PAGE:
The FDA has spent at least four years coming to this decision. In previous posts, I’ve discussed.
- How retailers are promising not to sell GMO salmon
- Why labeling is essential
- How it’s being produced outside this country
- What the issues are about
What more to say? Only that federal agencies are tone deaf about the GMO issue.
The FDA thinks that just because it judges the salmon safe to eat, that automatically makes it acceptable to the public.
Even if the salmon is safe to eat, the public
may not want it for other reasons
But as anyone who knows anything about risk communication can tell you, even if the salmon is safe to eat, the public may not want it for a host of other reasons.
The decision not to label the salmon is also tone deaf. The FDA bases its decision on its decision that genetic modification is not material, meaning that the GMO fish has a similar nutrient composition to wild or other farm-raised salmon.
But the FDA requires labeling of plenty of other non-material processes: made from concentrate, previously frozen, and irradiated, for example.
As far as I can tell, the FDA has learned nothing about risk communication in the 20 years since it approved GMO foods for production and consumption. The protests are already underway, some from members of Congress.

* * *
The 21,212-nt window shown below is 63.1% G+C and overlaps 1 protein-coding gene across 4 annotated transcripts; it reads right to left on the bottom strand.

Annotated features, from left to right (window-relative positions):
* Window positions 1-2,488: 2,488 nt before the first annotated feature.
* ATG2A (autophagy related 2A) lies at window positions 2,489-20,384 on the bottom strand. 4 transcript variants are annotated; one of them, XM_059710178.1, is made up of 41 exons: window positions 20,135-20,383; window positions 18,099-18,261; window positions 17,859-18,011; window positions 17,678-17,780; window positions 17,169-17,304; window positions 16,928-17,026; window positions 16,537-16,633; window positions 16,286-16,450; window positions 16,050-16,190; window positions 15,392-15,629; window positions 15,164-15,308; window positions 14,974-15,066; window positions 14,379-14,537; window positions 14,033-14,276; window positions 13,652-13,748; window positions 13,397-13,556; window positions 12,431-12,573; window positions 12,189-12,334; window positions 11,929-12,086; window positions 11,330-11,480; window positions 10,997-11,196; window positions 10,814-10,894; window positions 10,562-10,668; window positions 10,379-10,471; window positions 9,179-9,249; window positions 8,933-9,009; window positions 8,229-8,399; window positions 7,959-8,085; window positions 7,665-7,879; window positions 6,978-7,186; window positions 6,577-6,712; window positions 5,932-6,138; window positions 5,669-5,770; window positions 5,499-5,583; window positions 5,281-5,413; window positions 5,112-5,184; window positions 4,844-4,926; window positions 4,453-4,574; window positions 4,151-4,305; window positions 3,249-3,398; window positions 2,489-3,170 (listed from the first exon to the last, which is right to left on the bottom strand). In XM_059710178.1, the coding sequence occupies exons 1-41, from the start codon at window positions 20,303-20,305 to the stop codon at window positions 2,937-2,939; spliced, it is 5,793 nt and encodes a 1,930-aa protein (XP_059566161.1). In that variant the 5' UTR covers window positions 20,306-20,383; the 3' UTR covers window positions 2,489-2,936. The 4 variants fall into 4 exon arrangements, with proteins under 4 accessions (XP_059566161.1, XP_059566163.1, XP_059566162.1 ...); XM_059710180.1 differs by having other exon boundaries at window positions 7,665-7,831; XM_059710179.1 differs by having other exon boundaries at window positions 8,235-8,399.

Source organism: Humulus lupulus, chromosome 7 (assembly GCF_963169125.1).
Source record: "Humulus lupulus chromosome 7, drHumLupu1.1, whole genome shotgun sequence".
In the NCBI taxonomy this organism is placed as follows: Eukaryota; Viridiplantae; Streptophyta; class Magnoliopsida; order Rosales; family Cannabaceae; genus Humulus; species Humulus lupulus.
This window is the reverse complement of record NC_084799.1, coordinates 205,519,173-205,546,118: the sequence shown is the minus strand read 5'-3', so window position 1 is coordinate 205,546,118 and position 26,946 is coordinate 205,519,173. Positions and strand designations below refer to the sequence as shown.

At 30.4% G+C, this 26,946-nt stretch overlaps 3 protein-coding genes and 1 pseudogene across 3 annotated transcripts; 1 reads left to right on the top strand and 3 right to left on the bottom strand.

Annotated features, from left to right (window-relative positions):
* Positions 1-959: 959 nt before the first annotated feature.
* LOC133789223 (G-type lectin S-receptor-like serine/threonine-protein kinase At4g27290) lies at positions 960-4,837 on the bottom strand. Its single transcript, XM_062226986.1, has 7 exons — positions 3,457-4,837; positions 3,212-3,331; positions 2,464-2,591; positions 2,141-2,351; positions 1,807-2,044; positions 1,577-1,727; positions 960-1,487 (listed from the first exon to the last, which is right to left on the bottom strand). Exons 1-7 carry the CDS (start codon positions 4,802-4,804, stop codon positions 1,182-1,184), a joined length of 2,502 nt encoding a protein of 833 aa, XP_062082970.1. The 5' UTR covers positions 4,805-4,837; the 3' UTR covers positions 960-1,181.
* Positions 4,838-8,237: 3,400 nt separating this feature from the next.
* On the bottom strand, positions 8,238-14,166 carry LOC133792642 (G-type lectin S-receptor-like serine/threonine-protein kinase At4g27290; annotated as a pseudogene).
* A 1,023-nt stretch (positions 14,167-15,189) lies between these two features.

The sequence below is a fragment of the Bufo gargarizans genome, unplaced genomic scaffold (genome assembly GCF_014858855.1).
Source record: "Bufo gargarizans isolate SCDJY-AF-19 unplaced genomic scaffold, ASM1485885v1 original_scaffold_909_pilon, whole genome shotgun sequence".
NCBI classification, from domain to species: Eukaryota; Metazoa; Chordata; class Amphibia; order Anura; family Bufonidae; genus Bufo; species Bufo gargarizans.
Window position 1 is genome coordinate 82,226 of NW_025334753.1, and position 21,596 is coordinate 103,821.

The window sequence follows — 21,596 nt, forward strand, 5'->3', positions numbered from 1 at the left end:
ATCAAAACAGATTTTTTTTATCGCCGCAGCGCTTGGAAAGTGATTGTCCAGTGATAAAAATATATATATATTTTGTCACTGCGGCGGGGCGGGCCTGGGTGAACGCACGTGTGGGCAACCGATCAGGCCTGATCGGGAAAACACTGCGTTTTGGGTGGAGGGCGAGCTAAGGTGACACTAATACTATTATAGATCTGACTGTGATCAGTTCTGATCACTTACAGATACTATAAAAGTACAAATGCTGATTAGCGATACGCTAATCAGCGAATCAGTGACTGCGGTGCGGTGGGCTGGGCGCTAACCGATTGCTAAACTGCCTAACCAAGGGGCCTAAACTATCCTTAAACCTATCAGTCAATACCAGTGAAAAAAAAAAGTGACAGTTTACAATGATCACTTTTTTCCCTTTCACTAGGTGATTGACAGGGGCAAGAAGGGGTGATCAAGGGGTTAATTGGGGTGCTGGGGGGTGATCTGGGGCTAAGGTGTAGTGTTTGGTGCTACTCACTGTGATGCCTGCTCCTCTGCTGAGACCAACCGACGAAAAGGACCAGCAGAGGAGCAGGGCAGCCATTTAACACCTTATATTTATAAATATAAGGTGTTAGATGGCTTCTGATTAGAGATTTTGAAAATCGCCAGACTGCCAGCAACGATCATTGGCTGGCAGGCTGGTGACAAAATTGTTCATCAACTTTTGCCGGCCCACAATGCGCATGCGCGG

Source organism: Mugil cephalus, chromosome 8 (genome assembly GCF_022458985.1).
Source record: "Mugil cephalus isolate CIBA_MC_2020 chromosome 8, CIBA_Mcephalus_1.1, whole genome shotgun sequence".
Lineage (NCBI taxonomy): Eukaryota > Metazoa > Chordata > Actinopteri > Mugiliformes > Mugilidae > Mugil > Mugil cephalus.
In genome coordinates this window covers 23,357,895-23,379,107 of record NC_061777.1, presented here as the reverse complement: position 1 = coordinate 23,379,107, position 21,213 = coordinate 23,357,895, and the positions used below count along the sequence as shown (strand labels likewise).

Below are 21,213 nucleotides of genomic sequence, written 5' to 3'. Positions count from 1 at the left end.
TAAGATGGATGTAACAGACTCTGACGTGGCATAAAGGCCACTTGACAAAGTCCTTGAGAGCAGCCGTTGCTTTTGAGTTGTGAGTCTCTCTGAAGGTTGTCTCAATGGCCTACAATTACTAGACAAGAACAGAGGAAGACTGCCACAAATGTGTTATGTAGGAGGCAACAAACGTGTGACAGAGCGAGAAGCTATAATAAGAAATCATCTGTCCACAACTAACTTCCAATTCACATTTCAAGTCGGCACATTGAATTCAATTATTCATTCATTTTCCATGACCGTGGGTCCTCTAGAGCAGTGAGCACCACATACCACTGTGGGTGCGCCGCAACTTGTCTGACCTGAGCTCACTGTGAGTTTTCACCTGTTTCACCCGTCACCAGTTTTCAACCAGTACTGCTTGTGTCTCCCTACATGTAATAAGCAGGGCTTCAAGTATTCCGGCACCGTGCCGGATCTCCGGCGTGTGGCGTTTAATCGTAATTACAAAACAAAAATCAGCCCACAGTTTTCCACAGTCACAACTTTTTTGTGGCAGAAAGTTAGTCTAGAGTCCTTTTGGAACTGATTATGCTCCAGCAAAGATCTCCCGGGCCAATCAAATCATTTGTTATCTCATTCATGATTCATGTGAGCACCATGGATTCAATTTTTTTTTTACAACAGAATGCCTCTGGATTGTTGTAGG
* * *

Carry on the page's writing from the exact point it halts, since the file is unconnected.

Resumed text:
“People around this country need to know what
they are serving their families”
Politico Pro Agriculture quotes Senator Lisa Murkowski (Dem-AK):
“We have made no bones about the fact that this is wrong, not only for Alaska and our wild salmon stocks…but around the country,” she said, adding: “At a bare minimum people around this country need to know what they are serving their families when it comes to seafood.”
Murkowski said the draft labeling guidance released today fell short of what consumers need and plans to “continue the fight” against the fish.
This will be interesting to watch.
Marion Nestle is Paulette Goddard Professor in the Department of Nutrition, Food Studies, and Public Health and Professor of Sociology at New York University. Her degrees include a Ph.D. in molecular biology and an M.P.H. in public health nutrition, both from the University of California, Berkeley.
She is the author of Food Politics: How the Food Industry Influences Nutrition and Health, Safe Food: Bacteria, Biotechnology, and Bioterrorism and What to Eat.
Her most recent book is Pet Food Politics: The Chihuahua in the Coal Mine, published by University of California Press in 2008.
You can read her Food Politics blog here:
Latest posts by Dr. Marion Nestle (see all)
- So what exactly IS “natural?” - January 17, 2016
- FDA approves genetically modified salmon, and it won’t be labeled - November 27, 2015
- University of Colorado returns Coca-Cola cash! - November 16, 2015